Food & Recipe | March 24, 2014
Weiss Watch Company
The Weiss Watch Company creates handmade timepieces, but you won’t find them with the seemingly industry-standard Swiss made label. Rather, Cameron Weiss trained to become a watchmaker but brought the process to a domestic level, creating first of their kind American made watches.
If someone asked you for the time, you’d likely whip out a cell phone or peek down at a digital watch. With so many devices on us and around us, it’s easy to take timekeeping for granted. The same was for Cameron Weiss. When he first got interested in watchmaking, it was the result of a casual trip to the mall. He had gone in to get a timepiece and wondering out loud about the process of making the mechanical watches. “The guy I was buying a watch from explained to me that there are watchmakers in Switzerland in shops in the mountains,” Cameron said, and the idea of such a profession got him so interested that a short while later, he was training in Switzerland among the most experienced watchmakers in the world.
Switzerland is known for their mechanical watches, with the label “Swiss made” being prominent for many brands. When Cameron first entertained the idea of owning his own business, he admits “I thoguht I’d have to set up in Switzerland... Swiss-made is a very strong label, I was unsure whether we could make a watch in the US that would be marketable at all.” The answer to his question of if “we change people’s minds on the Swiss made label” was largely influenced by him noticing a movement of consumers towards items “that have a craft or craftsman behind them”. Being able to put a face with a brand name was growing more important to clientele, which was the “groundbreaking” inspiration for him to stay where he wanted to: within the United States.
It is not that watches haven’t been made in America before. Cameron cited that “100 years ago, we had operations that were making 10,000 to 20,000 watches a week” and were among some of the bigger operations in the world. Cameron realizing that he could take the expertise he had learned from training in Switzerland, combined with his years under other major watch brands, and “be a part of rebuilding that [movement] and reminding people the interest in watchmaking”. The watches that Cameron makes aren’t the battery-operated ones that need to be replaced every five years. These watches are built in the “old school way of watching”. No batteries are used, just metal parts with a few springs where the goal is to “showcase the mechanical movement, which is very elaborate”. The presentation of the watch is to be “timeless... so we don’t take away from the beauty of the mechanism”. Cameron tells me that the way of building these watches is why someone can find “an old pocket watch from the 1900s” and when you wind it up, it can still work.
However, why invest in a timepiece when you can peek at your phone? Cameron answers that there is no denying that “digital clocks are all around us”, but that is why timepieces has to do more with “the style of having something of quality on your wrist rather than something cheap and disposable”. It all ties back into the shift of people wanting to know who is behind their product. Cameron notes that other watches don’t have “heart behind it and no craftsman” for people to meet or learn about. He believes that when people meet the creator of the product that it makes “a connection of knowledge, and even a friendship there”. If nothing else, he finds that knowing a craftsman is putting the hours and passion into a product “builds an appreciation” for the overall industry and craft. Cameron also points out that there is a collector mentality with some for the timeless watches. He compares them to people who collect classic cars and how it’s “not about being able to drive them, it is more to have them and tell people about them”. When someone sees his watch on their friends wrist, there is a story behind it and the product goes beyond just its functionality.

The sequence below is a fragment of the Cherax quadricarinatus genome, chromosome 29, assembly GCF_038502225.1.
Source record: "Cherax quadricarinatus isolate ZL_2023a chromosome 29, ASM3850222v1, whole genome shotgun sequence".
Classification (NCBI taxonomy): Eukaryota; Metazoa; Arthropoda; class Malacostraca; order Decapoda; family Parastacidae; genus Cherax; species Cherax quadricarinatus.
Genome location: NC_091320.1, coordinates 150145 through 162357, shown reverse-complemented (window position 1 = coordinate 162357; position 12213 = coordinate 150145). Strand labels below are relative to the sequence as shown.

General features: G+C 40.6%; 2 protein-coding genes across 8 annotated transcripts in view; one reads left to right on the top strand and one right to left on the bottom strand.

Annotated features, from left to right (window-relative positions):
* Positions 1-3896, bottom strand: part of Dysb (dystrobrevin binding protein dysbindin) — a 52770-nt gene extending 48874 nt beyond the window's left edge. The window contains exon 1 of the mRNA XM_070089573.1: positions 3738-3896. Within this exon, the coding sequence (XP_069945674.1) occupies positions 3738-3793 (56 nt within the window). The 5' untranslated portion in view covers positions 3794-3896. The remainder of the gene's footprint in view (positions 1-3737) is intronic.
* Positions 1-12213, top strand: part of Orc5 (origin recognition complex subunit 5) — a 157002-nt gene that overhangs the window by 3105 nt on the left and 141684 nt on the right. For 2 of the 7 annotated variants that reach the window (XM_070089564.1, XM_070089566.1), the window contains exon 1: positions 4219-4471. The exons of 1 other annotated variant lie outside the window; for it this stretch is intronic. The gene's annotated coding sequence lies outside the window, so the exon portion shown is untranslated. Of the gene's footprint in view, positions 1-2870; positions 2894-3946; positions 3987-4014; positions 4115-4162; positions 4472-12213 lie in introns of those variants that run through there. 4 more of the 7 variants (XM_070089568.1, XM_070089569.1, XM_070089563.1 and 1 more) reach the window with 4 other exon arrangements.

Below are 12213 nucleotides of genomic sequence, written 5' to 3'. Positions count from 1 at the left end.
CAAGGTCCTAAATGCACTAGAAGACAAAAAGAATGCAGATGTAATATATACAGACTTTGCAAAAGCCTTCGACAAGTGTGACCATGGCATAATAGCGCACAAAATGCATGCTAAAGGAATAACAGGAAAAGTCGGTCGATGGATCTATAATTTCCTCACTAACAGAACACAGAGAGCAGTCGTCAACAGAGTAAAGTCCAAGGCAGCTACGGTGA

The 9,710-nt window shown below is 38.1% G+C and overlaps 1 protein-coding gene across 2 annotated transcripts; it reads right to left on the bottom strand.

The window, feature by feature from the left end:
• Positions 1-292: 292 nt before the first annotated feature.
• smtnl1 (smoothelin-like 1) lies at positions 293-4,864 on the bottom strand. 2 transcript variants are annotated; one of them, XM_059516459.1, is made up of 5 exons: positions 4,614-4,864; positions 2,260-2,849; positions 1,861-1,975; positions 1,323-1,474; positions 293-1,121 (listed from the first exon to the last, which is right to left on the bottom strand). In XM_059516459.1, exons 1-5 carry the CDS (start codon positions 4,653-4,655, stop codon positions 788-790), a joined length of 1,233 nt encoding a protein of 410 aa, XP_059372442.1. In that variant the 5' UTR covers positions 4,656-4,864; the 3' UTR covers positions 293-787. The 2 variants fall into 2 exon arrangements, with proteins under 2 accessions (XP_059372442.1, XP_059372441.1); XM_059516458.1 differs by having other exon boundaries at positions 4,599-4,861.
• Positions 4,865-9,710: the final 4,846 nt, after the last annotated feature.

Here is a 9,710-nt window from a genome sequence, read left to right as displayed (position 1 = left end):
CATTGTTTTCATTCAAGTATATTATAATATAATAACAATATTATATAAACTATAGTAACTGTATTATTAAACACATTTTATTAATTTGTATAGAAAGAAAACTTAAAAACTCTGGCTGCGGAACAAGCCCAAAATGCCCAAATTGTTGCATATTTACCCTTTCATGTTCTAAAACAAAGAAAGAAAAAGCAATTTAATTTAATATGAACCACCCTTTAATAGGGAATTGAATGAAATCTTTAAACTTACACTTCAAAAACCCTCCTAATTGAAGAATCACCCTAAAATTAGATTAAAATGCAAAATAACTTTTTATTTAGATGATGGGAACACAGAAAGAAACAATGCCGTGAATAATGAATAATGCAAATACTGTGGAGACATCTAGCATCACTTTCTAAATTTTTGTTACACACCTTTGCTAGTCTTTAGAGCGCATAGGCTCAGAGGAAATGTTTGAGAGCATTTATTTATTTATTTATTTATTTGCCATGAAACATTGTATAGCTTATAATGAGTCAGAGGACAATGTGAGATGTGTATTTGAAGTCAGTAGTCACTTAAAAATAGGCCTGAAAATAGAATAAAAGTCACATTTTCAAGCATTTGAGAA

Cameron is excited for the changes that he is bringing to American watchmaking. He admits that there are some risks to making the watches domestically. His goal is to have all parts, including the tiny little metal pieces within the movement, made in the US. He points out that a risk there is he could have “just gone to a Swiss factory and they would have made it perfectly the first time”. However, his bringing the process locally and teaching people how to make “something from nothing” is far more rewarding than importing the parts.
When asked how he would advise other business entrepreneurs, Cameron says that he “always really wanted to have my own brand” and focused on that long-term goal. The biggest thing he advised was to “stay interested”. When he first went to that salesman to get a watch, it sparked his interest but he needed to keep researching to get to that next step. He got the professional training from the best in the world to bring to his niche he wanted to create. He pointed out that nothing happens fast (his training to become a certified watchmaker took a year) and that it is easier to “learn a lot from the people who are interested in the same thing”. He says to “keep your ears open” for more information. Being able to take an entire craft and do it domestically has allowed Cameron to stay with his family and start his own business, all while contributing to a movement that is increasingly focusing on American made products.
Credits // Author: Kelsey Klemme // Photos Provided By: Weiss Watch Company